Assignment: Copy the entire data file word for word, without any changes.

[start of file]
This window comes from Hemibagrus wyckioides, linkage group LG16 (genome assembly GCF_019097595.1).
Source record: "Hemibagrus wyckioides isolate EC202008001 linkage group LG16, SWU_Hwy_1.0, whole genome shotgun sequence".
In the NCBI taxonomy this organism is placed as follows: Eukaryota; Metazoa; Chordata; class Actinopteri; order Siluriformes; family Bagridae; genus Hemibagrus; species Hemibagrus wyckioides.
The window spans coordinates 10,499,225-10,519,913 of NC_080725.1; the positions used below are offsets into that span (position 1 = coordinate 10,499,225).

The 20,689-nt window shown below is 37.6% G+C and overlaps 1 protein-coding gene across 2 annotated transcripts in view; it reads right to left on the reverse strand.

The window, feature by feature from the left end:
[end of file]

This window comes from Hemibagrus wyckioides, linkage group LG16 (genome assembly GCF_019097595.1).
Source record: "Hemibagrus wyckioides isolate EC202008001 linkage group LG16, SWU_Hwy_1.0, whole genome shotgun sequence".
In the NCBI taxonomy this organism is placed as follows: Eukaryota; Metazoa; Chordata; class Actinopteri; order Siluriformes; family Bagridae; genus Hemibagrus; species Hemibagrus wyckioides.
The window spans coordinates 10,499,225-10,519,913 of NC_080725.1; the positions used below are offsets into that span (position 1 = coordinate 10,499,225).

The 20,689-nt window shown below is 37.6% G+C and overlaps 1 protein-coding gene across 2 annotated transcripts in view; it reads right to left on the reverse strand.

The window, feature by feature from the left end: